De Beauvoir Tree Walk with Paul Wood

Paul Wood is the maestro of London street trees and the author of a number of books including London Street Trees, London Tree Walks and The Urban Forest ( I knew from hearing him speak on other occasions that he views Hackney as having a particularly fine collection of street trees: but had not quite anticipated how fine and diverse- all in the small area that we were able to see on a wet dark blustery October evening before dusk stopped play.

Hackney has many mature trees but the Council has embarked on an ambitious programme of replanting with varieties thought to be particularly suitable for climate change and the development of London’s micro climate. Also, as is now apparent, many trees are susceptible to insect predation and disease.

Our well-attended group (including two very well behaved dogs) met at St Peters. First we visited the corner where De Beauvoir Road meets Northchurch Road. We looked at a young fruiting peach tree (Prunus Persica). Club members need to know that since the walk it has sustained some damage to a small branch and more major damage to the main trunk. The one remaining fruit had disappeared so this may have been in aid of a little light scrumping if that is an appropriate term for peaches.

We then travelled southwards down de Beauvoir Road. We saw several beautiful ash trees – unaffected so far by dieback – including a very beautiful manna ash.

We made our way to Downham Road, taking such exotics as Perrotia persica ‘Vanessa’ (Persian ironwood) which was only just beginning to colour on our visit but is now on the cusp of its glory), Freemans maple, a cross between silver and red maples and famous for autumn colour and Halesia (snowdrop tree).

We turned right into Downham Road where there is a stately plane of some age. Paul told us that it is now thought that there are a number of local varieties – Hackneys’s are to be seen in the magnificent Victoria Park.

Also to be seen were a Gleditsia (locust) with golden pinnate foliage and spiky branches, a saw toothed Zelkova, a small leaved lime (Tilia Cordata), and a silver variegated maple. 

Returning to De Beauvoir Road and continuing south we admired a huge Ailanthus Tree of Heaven. This species was frequently planted in the past but found to be extraordinarily invasive. The plot housing this fast growing tree is full of suckers and seedlings. Still it is very lovely and will need to be protected when the adjoining archive building is demolished and the site redeveloped. There are several liquidambars, and a hackberry with a striking trunk.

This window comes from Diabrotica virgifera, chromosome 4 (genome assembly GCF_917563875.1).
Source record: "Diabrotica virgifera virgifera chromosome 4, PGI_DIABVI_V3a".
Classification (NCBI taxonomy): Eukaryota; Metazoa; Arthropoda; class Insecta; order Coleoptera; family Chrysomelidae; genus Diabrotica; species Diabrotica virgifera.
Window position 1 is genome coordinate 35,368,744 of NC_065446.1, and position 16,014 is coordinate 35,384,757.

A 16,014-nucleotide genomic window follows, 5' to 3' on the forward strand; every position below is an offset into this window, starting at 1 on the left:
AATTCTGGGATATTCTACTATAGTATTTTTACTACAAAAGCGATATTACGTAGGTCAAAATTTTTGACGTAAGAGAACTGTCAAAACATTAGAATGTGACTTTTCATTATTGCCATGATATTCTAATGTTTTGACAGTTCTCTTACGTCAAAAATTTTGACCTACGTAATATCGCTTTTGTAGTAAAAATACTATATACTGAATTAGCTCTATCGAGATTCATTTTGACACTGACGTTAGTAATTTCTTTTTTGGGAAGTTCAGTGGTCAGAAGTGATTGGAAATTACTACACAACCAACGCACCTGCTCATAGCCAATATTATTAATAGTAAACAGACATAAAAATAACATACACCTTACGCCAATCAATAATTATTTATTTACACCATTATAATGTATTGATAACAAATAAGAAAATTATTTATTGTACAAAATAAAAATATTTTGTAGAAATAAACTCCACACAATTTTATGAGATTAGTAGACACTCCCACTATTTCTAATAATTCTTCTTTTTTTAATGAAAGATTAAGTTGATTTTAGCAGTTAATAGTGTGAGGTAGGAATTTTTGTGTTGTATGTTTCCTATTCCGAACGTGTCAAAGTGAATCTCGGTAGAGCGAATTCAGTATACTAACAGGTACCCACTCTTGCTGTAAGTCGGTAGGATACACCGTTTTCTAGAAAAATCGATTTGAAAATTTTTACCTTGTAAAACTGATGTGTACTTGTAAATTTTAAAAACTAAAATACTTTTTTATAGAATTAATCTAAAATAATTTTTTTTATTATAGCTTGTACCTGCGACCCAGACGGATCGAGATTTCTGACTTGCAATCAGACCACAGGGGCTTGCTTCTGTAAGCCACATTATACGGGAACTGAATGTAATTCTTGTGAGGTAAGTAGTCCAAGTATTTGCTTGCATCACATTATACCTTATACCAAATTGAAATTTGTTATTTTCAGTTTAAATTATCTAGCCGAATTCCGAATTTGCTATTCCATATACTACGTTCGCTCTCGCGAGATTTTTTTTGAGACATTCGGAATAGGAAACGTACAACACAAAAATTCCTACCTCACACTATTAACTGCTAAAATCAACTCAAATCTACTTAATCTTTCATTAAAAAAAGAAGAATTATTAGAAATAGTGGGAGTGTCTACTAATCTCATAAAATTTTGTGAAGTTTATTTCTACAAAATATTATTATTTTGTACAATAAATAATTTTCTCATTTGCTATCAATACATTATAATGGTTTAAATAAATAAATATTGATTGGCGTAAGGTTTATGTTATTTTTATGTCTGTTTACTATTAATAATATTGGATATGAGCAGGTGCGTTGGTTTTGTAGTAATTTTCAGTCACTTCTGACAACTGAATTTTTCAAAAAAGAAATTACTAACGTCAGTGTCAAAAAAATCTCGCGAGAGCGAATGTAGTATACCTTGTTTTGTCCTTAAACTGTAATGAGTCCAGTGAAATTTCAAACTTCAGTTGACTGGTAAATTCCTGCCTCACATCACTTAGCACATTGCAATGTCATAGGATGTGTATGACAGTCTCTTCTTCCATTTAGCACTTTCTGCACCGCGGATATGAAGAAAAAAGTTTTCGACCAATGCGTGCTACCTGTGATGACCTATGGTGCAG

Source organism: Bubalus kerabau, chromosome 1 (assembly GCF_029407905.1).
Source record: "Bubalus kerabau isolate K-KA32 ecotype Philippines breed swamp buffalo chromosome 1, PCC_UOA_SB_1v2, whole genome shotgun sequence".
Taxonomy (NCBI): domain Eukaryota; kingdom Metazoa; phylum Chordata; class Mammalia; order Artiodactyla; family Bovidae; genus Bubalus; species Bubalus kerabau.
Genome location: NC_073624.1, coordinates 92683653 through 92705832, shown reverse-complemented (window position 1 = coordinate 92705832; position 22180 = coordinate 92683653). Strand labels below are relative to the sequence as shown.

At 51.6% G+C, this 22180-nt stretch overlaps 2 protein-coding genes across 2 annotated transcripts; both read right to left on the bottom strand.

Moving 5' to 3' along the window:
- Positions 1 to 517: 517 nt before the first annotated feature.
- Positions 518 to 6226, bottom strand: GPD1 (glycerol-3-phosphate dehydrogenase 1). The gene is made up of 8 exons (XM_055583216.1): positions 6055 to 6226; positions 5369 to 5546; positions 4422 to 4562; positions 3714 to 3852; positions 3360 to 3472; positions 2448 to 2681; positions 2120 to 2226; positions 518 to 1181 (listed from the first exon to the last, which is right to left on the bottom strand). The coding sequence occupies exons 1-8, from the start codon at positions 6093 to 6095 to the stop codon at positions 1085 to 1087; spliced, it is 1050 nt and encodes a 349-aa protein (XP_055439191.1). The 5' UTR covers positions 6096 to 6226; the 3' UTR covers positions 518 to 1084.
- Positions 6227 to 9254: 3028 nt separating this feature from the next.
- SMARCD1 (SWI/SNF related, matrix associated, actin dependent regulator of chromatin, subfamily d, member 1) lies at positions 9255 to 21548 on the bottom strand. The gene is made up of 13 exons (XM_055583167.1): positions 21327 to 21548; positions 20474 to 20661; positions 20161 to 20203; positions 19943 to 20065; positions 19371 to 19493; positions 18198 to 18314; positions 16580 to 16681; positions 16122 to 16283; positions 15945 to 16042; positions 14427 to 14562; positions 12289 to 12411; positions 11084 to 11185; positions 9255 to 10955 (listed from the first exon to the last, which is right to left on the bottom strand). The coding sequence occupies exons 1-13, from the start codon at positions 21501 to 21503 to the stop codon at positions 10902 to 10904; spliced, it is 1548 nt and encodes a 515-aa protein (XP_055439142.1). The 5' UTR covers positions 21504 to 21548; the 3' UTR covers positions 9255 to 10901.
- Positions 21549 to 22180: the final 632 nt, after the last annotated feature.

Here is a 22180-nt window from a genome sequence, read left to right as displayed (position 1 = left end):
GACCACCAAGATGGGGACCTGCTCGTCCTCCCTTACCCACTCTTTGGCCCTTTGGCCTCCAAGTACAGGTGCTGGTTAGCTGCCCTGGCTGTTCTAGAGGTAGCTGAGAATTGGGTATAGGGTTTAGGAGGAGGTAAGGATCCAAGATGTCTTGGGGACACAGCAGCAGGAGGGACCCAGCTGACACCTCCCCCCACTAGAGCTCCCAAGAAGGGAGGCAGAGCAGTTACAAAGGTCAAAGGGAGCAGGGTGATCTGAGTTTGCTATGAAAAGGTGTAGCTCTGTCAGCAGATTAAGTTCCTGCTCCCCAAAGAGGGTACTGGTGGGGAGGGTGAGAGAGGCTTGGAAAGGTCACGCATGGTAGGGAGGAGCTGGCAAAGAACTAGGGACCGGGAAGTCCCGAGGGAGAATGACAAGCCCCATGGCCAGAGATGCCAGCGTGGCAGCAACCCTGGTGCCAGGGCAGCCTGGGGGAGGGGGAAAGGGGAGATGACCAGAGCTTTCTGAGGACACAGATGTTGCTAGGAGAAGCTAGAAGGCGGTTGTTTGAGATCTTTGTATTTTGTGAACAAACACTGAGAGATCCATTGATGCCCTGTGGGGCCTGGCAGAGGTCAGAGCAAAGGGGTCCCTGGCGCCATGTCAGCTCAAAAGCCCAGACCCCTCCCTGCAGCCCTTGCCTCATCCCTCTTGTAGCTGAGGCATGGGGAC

Turning eastwards into De Beauvoir Crescent are a selection of cut-leaved alders Alnus imperialis and Betula Lacianata, tooth leaved birches, an unusual species with characteristic gleaming silver bark, not as white as the Himalayan birch but equally lovely.

Turning northwards into Hertford Road we found a choice selection of conifers, evergreen and deciduous including Larix (Larch) interspersed with Gingko biloba (maidenhair tree), passing a red barked birch on the way. Paul explained that this is not a random selection the trees have been chosen as likely to cope with climate change and periods of water shortages, and are interspersed so as to make losses less noticeable if they occur. Also interspersing species reduces the risk of disease transmission. Ginkgos are an ancient species dating from before the age of the dinosaurs classed as conifers though they have leaves rather than needles. They are now commonly planted but there are some problems. They are dioiceous (two sexed) and the pollen of the males can be a respiratory irritant and the fruits of the females smell rank.

Two very unusual species are sited diagonally opposite each other at the junction of Downham and Hertford roads, On the southwest side is a metasequoia (Dawn Redwood). Paul told us that it has grown fast and although the received wisdom is that it will not achieve the height expected in the wild in fact that its progress suggests that it will grow large. On the north east side is a Sorbus Torminalis (Chequer tree). The fruits were known as chequers and used to be used to clarify beer in the brewing process- thus the common name pub name Chequers. It grows wild in in UK – there is a colony on Hampstead Heath as it increases by seeds and suckering.

On the corner is also a young fig, very pretty although its leaves are afflicted by some leaf mining activity.

In de Beauvoir square we not only admired the stately plane and lime trees, and a golden Robinia, but paid particular attention  to the foxglove tree (Paulownia) which occupies the centre of the garden. This was rarely grown in England in the past – I remember seeing it first in Paris in the rarely 80s with its blue blossom against a grey sky but is now more frequently seen. Young seed grown plants can be stooled and the leaves are then enormous. There is a a selection against a south facing wall in the square which are probably cultivated for ornamentation.

We then returned to the crypt for wine and nibbles and a question and answer session.  

by Judith Parker